By Jeremy Schwartz
Peninsula Daily News
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Jeffrey Ray House, 47, who was charged May 16 in U.S. District Court for the Western District of Washington, remained Sunday in the Federal Detention Center in SeaTac just south of Seattle.
Court documents say Port Angeles police found images of minors engaged in sexually explicit activity in House’s email account after receiving reports in February 2013 that he was looking at child pornography in the Peninsula College library in Port Angeles.
He was arrested March 13, 2013 for investigation of failing to register as a sex offender in Port Angeles, said Brian Smith, deputy Port Angeles police chief.
Other evidence was found that House had chatted online with underage girls about sexually explicit activity, according to court documents.
House was first charged in Clallam County Superior Court in April 2013 with failing to register as a sex offender and multiple counts of possessing depictions of minors engaged in sexually explicit conduct and communicating with a minor for immoral purposes.
He had been required to registered as a sex offender after he was convicted in 2008 in a military court of knowingly possessing child pornography while he was serving in the Army National Guard in Iraq.
The federal jurisdiction stems from House allegedly traveling across state lines and failing to register as a sex offender in multiple states, including Washington, and allegedly possessing child pornography that had crossed state lines via the Internet, according to the criminal complaint.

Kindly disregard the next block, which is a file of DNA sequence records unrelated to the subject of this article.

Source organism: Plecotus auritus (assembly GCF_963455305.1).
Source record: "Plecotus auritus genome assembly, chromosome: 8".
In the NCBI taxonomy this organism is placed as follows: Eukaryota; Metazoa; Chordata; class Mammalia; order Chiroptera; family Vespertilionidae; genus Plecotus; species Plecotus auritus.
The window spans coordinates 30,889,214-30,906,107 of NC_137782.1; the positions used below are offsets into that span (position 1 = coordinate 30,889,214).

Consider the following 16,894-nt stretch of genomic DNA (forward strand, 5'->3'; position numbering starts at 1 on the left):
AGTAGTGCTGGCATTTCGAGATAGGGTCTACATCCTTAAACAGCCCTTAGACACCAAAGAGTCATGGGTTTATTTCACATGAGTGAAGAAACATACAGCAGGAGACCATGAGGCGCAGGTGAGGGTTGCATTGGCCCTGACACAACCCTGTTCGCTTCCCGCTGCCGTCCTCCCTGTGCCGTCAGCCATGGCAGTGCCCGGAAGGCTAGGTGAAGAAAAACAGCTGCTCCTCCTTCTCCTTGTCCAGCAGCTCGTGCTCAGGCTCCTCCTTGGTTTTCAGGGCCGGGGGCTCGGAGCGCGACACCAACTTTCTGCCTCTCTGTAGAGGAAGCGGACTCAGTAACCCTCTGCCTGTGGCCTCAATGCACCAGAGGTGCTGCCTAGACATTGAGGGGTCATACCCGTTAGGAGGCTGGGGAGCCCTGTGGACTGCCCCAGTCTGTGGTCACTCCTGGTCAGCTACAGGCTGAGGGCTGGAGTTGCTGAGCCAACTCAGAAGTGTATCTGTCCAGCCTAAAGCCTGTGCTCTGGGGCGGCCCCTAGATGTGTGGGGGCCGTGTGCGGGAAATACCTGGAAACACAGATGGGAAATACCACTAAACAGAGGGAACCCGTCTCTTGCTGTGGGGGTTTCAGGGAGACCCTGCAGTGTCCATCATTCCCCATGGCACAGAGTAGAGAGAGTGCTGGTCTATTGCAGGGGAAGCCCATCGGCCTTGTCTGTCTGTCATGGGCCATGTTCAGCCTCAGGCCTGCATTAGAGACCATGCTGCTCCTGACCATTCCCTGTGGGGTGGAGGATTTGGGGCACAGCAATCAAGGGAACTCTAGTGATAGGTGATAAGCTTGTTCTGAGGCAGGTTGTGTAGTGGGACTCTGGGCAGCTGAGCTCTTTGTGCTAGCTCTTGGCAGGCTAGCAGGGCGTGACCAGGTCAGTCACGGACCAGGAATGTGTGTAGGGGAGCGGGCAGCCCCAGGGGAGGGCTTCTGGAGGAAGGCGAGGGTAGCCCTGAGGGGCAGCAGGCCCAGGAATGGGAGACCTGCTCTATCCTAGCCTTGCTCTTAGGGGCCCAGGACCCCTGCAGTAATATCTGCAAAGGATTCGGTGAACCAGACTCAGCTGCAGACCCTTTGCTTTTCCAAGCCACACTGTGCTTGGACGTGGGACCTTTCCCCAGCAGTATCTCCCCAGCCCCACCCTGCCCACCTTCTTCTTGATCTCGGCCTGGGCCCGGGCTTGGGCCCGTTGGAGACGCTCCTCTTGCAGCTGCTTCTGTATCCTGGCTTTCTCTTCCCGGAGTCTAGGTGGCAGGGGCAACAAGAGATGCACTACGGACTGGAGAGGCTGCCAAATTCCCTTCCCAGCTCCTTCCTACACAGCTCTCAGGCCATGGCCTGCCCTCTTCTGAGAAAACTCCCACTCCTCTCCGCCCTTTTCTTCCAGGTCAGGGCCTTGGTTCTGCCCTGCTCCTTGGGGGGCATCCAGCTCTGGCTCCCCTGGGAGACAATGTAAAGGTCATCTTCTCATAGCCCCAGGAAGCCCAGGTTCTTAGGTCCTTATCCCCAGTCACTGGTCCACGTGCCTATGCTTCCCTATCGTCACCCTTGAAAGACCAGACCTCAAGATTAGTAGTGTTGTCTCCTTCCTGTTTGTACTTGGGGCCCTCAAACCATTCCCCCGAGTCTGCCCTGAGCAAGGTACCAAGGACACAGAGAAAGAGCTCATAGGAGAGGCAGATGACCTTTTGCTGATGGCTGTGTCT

House had reportedly lived in Wisconsin and Kentucky before coming to Port Angeles, where there is no record of him registering as a sex offender, according to the complaint.
Emily Langlie, spokeswoman for the U.S. Attorney’s Office in Seattle, said her office became aware of the case in March of this year and worked with the Clallam County Prosecuting Attorney’s Office about taking over the case.
Langlie said the U.S. Attorney’s Office was interested because of House’s conviction in military court and his history of failing to register in multiple states.
“That put him squarely within the zone of what we would federally prosecute,” Langlie said.
House’s case in county Superior Court has been dismissed in favor of federal prosecution, according to Superior Court records.
A grand jury for the Western District of Washington will consider indictment.
The charges included in the initial complaint filed in federal court can change based on new evidence, she added.
“It will be up to the prosecution to present to the grand jury what they think are the most appropriate charges, and then the grand jury will make its decision,” Langlie said.
Reporter Jeremy Schwartz can be reached at 360-452-2345, ext. 5074, or at email@example.com.